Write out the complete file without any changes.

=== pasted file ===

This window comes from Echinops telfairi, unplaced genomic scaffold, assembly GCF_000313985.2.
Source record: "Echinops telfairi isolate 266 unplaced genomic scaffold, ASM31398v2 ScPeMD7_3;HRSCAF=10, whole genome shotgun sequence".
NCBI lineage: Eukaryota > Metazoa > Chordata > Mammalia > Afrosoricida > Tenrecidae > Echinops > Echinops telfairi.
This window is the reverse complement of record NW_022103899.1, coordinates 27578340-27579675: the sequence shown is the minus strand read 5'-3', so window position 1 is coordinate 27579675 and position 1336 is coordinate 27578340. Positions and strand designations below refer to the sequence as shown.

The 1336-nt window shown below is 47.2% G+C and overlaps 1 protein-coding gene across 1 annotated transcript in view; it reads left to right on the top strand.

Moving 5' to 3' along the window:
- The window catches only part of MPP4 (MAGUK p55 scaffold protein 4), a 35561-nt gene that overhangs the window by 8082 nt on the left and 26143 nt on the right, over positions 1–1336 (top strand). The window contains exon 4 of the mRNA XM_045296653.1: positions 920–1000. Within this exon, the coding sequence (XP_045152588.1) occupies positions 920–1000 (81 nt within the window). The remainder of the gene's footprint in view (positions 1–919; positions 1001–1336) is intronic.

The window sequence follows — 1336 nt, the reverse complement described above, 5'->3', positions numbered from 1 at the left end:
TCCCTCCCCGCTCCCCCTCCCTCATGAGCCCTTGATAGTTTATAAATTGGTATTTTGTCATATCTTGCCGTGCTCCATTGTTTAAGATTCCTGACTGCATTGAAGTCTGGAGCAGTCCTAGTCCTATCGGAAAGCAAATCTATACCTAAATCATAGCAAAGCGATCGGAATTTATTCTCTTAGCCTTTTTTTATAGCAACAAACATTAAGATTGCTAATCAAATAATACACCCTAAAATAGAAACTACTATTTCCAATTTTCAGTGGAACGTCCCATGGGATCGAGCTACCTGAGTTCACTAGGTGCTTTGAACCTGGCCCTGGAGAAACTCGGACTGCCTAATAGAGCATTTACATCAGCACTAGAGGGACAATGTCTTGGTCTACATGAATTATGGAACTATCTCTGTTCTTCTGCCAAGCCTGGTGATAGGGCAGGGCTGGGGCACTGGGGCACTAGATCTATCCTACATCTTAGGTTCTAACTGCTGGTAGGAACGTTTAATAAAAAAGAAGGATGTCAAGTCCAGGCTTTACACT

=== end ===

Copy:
This window comes from Echinops telfairi, unplaced genomic scaffold, assembly GCF_000313985.2.
Source record: "Echinops telfairi isolate 266 unplaced genomic scaffold, ASM31398v2 ScPeMD7_3;HRSCAF=10, whole genome shotgun sequence".
NCBI lineage: Eukaryota > Metazoa > Chordata > Mammalia > Afrosoricida > Tenrecidae > Echinops > Echinops telfairi.
This window is the reverse complement of record NW_022103899.1, coordinates 27578340-27579675: the sequence shown is the minus strand read 5'-3', so window position 1 is coordinate 27579675 and position 1336 is coordinate 27578340. Positions and strand designations below refer to the sequence as shown.

The 1336-nt window shown below is 47.2% G+C and overlaps 1 protein-coding gene across 1 annotated transcript in view; it reads left to right on the top strand.

Moving 5' to 3' along the window:
- The window catches only part of MPP4 (MAGUK p55 scaffold protein 4), a 35561-nt gene that overhangs the window by 8082 nt on the left and 26143 nt on the right, over positions 1–1336 (top strand). The window contains exon 4 of the mRNA XM_045296653.1: positions 920–1000. Within this exon, the coding sequence (XP_045152588.1) occupies positions 920–1000 (81 nt within the window). The remainder of the gene's footprint in view (positions 1–919; positions 1001–1336) is intronic.

The window sequence follows — 1336 nt, the reverse complement described above, 5'->3', positions numbered from 1 at the left end:
TCCCTCCCCGCTCCCCCTCCCTCATGAGCCCTTGATAGTTTATAAATTGGTATTTTGTCATATCTTGCCGTGCTCCATTGTTTAAGATTCCTGACTGCATTGAAGTCTGGAGCAGTCCTAGTCCTATCGGAAAGCAAATCTATACCTAAATCATAGCAAAGCGATCGGAATTTATTCTCTTAGCCTTTTTTTATAGCAACAAACATTAAGATTGCTAATCAAATAATACACCCTAAAATAGAAACTACTATTTCCAATTTTCAGTGGAACGTCCCATGGGATCGAGCTACCTGAGTTCACTAGGTGCTTTGAACCTGGCCCTGGAGAAACTCGGACTGCCTAATAGAGCATTTACATCAGCACTAGAGGGACAATGTCTTGGTCTACATGAATTATGGAACTATCTCTGTTCTTCTGCCAAGCCTGGTGATAGGGCAGGGCTGGGGCACTGGGGCACTAGATCTATCCTACATCTTAGGTTCTAACTGCTGGTAGGAACGTTTAATAAAAAAGAAGGATGTCAAGTCCAGGCTTTACACT